A cookery book can be a clear mark of the time and culture it was created for. Many recipes disappear from subsequent books when fashions and needs change but thankfully many don’t disappear forever. Salvador Dali’s 1973 surreal cookery book has been in the news recently as it is due for re-release in November 2016; this has sparked off our interest in some of the kookier cookery books out there to buy right now. Take a gander at some of these beauties…
Let’s start off with the one that inspired this post in the first place: Salvador Dali’s Les Diners de Gala. 136 recipes fill the 12 chapters, each named something equally eccentric or bizarre as Dali himself. It is absolutely as you would expect from Dali’s out-of-this-world mind, the images are striking, occasionally grotesque, and the recipes are interesting and surprisingly edible. The book is re-released in November 2016 but there are pre-owned copies out there for anyone keen:
This cocktail recipe (thanks to Fine Dining Lovers for the image) is a particular favourite among fans of the book, mainly for its palatability:
The juice of 1 orange
1 tablespoon bitters (Campari)
1 teaspoon ginger
4 tablespoons brandy
2 tablespoons old brandy (Vielle Cure)
1 pinch Cayenne pepper
This is quite appropriate when circumstances such as exhaustion, overwork or simply excess of sobriety are calling for a pick-me-up.
Here is a well-tested recipe to fit the bill.Let us stress another advantage of this particular pep-up concoction is that one doesn’t have to make the sour face that usually accompanies the absorption of a remedy.
At the bottom of a glass, combine pepper and ginger. Pour the bitters on top, then brandy and “Vielle Cure.” Refrigerate or even put in the freezer.
Thirty minutes later, remove from the freezer and stir the juice of the orange into the chilled glass.
Drink… and wait for the effect.
It is rather speedy.
Next on our list of perfectly strange cookery books is this resourceful offering from David and Mary Gordon. The Eat-A-Bug Cookbook is packed full of recipes for anyone who has wondered what the right wine is to serve with scorpion, or if a creamy sauce is perfect for silkworm or grasshoppers. Personally I couldn’t eat a worm without grilling them first with a little garlic butter and Gruyère cheese… Expand your mind and embrace the bug-eating here:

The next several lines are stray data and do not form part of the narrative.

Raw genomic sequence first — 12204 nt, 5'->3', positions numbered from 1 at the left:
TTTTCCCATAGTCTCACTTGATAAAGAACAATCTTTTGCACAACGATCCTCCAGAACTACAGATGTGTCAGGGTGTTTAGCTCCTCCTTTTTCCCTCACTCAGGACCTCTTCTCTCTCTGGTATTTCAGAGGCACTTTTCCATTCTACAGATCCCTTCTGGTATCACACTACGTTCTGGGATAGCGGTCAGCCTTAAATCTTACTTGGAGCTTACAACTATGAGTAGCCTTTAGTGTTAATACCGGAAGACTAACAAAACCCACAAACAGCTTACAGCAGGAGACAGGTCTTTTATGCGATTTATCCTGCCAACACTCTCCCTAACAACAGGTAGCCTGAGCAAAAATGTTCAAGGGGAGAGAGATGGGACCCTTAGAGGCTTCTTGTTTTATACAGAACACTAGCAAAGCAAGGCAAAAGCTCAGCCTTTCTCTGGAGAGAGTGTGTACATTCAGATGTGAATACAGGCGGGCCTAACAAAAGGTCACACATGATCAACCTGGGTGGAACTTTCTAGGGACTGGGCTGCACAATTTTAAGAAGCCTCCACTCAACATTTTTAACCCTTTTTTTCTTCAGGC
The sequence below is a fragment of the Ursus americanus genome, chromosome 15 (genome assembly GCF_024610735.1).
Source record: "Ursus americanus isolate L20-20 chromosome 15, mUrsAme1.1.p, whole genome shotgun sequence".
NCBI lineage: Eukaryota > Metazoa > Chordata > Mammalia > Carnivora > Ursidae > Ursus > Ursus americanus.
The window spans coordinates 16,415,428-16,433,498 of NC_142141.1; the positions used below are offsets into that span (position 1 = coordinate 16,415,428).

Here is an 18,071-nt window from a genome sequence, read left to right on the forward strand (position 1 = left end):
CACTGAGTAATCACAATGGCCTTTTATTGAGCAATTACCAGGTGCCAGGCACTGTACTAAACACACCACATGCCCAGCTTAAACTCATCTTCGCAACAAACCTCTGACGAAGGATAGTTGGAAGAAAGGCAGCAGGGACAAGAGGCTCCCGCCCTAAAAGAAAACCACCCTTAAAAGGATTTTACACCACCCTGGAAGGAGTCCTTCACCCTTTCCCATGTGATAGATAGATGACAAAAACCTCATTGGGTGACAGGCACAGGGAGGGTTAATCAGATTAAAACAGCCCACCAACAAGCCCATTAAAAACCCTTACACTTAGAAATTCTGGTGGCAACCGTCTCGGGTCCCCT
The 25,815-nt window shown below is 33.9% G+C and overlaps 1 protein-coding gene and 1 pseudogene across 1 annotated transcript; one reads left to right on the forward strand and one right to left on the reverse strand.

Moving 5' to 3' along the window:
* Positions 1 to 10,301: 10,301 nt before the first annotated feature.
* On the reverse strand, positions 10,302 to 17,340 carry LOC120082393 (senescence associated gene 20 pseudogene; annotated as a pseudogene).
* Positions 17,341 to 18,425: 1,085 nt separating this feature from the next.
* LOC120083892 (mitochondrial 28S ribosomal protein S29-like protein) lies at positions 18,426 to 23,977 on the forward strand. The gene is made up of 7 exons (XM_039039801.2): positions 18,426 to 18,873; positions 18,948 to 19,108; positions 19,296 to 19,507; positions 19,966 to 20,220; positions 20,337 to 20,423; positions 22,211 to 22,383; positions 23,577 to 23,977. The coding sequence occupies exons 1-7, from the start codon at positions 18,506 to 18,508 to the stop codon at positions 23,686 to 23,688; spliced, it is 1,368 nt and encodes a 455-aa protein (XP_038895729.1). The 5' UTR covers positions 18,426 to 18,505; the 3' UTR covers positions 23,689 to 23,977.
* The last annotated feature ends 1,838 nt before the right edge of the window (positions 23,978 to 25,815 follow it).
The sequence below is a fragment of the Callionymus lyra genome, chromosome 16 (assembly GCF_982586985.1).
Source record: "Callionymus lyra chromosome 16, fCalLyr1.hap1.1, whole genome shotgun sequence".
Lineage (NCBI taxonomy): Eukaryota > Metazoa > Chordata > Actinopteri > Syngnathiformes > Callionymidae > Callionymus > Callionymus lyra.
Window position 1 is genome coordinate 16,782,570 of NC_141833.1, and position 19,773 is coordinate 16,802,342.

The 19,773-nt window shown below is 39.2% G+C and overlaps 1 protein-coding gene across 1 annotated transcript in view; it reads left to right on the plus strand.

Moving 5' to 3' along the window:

The popularity of baking is at an all-time high right now in the UK as The Great British Bake Off brought it back to the spotlight, and people were inspired to create their own delicious bakes. I have a feeling that some may have taken it too far though when I see this baking book… “Gross-Out Cakes: The Kitty Litter Cake and Other Classics” shows us how to make disgusting looking things out of normal, yummy ingredients. Do you know anyone who would enjoy a birthday cake shaped like a box of kitty litter? Or perhaps a blood clot cake? Ohh! How about Toe Nail Torte? YUM! Find these surprising recipes here:
Many of us are meat-eaters in this world and some try to only source more ethically sound meat, but not many of us keep our meat consumption as ethical as this! The animal has unfortunately had a fatal accident- so what should be done with the body..? Best not to waste it, right? That’s certainly what Buck Peterson believes! Quick-Fix Cooking with Roadkill offers recipes for any poor soul left squished on the road. If you are not afraid to pick out the grit and ignore the tire marks on your meat then this is for you. This cookbook is not like many others I have come across; it is a humorous read, full of perfectly lovely recipes you can use with regular, store-bought meats. Come over to the roadside here:
The Un-Constipated Gourmet: Secrets to a Moveable Feast by Danielle Svetkof is a collection of 125 recipes to help you… Well, how do I say this delicately..? It helps you ‘go’. Anyone who has trouble adding fibre to their diet can use this book as a guide and dietary mentor as it is packed full of delicious recipes such as fruit compotes, gorgonzola and fig salad, warming stews, and many more. The title and concept initially made me laugh, and I’m not sure this would make a good gift, but to be honest it seems like a pretty useful book for many people. Find out how to get moving here:
Our next choice Natural Harvest by Paul Photenhauer is particularly niche, and many of us would find this absolutely abhorrent, however the author is passionate about semen and its nutritional value. I just… I can’t. I can’t imagine buying semen from the baking section of the supermarket. Or would it be in the dairy aisle?
It is no secret that semen is high in nutrients: “Semen is only one percent sperm; the rest is composed of over 200 separate proteins, as well as vitamins and minerals including vitamin C, calcium, chlorine, citric acid, fructose, lactic acid, magnesium, nitrogen, phosphorus, potassium, sodium, vitamin B12, and zinc” (greatist.com) so sure, technically it would be ‘good’ for you but… Is that enough? Apparently not, the author also argues that semen has its own complex taste and can be used as one would any other ingredient. I think I’ll pass, but it may appeal to some of you! If you’ve found this new information easy to swallow follow this link: